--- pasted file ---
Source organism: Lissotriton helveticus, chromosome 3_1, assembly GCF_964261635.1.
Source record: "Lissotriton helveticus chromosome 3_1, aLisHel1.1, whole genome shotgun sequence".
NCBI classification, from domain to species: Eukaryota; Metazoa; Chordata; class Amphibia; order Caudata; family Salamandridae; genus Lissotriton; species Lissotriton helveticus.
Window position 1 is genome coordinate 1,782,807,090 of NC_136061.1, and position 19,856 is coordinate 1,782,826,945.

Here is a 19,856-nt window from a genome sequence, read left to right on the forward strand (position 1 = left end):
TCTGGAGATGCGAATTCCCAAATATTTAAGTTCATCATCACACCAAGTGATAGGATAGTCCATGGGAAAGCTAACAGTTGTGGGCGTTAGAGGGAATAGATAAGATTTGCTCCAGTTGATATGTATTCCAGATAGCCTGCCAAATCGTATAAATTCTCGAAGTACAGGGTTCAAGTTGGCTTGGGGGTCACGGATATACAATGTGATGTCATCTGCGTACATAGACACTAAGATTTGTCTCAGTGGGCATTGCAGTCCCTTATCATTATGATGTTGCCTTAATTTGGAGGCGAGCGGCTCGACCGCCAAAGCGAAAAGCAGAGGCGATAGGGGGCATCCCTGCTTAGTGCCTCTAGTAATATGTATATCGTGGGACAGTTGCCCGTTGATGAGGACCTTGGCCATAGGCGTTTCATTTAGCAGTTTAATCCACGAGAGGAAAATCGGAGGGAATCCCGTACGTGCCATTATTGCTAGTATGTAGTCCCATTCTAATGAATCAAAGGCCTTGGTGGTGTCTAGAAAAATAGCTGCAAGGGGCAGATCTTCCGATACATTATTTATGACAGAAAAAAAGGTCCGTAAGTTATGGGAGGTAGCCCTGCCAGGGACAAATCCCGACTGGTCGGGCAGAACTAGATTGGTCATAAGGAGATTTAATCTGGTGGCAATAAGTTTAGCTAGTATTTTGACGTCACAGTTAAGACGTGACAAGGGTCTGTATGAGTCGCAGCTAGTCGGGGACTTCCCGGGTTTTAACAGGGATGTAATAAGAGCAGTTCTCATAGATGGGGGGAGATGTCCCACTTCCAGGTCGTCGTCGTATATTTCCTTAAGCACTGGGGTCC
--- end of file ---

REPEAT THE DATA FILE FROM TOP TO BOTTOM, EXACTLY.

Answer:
Source organism: Lissotriton helveticus, chromosome 3_1, assembly GCF_964261635.1.
Source record: "Lissotriton helveticus chromosome 3_1, aLisHel1.1, whole genome shotgun sequence".
NCBI classification, from domain to species: Eukaryota; Metazoa; Chordata; class Amphibia; order Caudata; family Salamandridae; genus Lissotriton; species Lissotriton helveticus.
Window position 1 is genome coordinate 1,782,807,090 of NC_136061.1, and position 19,856 is coordinate 1,782,826,945.

Here is a 19,856-nt window from a genome sequence, read left to right on the forward strand (position 1 = left end):
TCTGGAGATGCGAATTCCCAAATATTTAAGTTCATCATCACACCAAGTGATAGGATAGTCCATGGGAAAGCTAACAGTTGTGGGCGTTAGAGGGAATAGATAAGATTTGCTCCAGTTGATATGTATTCCAGATAGCCTGCCAAATCGTATAAATTCTCGAAGTACAGGGTTCAAGTTGGCTTGGGGGTCACGGATATACAATGTGATGTCATCTGCGTACATAGACACTAAGATTTGTCTCAGTGGGCATTGCAGTCCCTTATCATTATGATGTTGCCTTAATTTGGAGGCGAGCGGCTCGACCGCCAAAGCGAAAAGCAGAGGCGATAGGGGGCATCCCTGCTTAGTGCCTCTAGTAATATGTATATCGTGGGACAGTTGCCCGTTGATGAGGACCTTGGCCATAGGCGTTTCATTTAGCAGTTTAATCCACGAGAGGAAAATCGGAGGGAATCCCGTACGTGCCATTATTGCTAGTATGTAGTCCCATTCTAATGAATCAAAGGCCTTGGTGGTGTCTAGAAAAATAGCTGCAAGGGGCAGATCTTCCGATACATTATTTATGACAGAAAAAAAGGTCCGTAAGTTATGGGAGGTAGCCCTGCCAGGGACAAATCCCGACTGGTCGGGCAGAACTAGATTGGTCATAAGGAGATTTAATCTGGTGGCAATAAGTTTAGCTAGTATTTTGACGTCACAGTTAAGACGTGACAAGGGTCTGTATGAGTCGCAGCTAGTCGGGGACTTCCCGGGTTTTAACAGGGATGTAATAAGAGCAGTTCTCATAGATGGGGGGAGATGTCCCACTTCCAGGTCGTCGTCGTATATTTCCTTAAGCACTGGGGTCC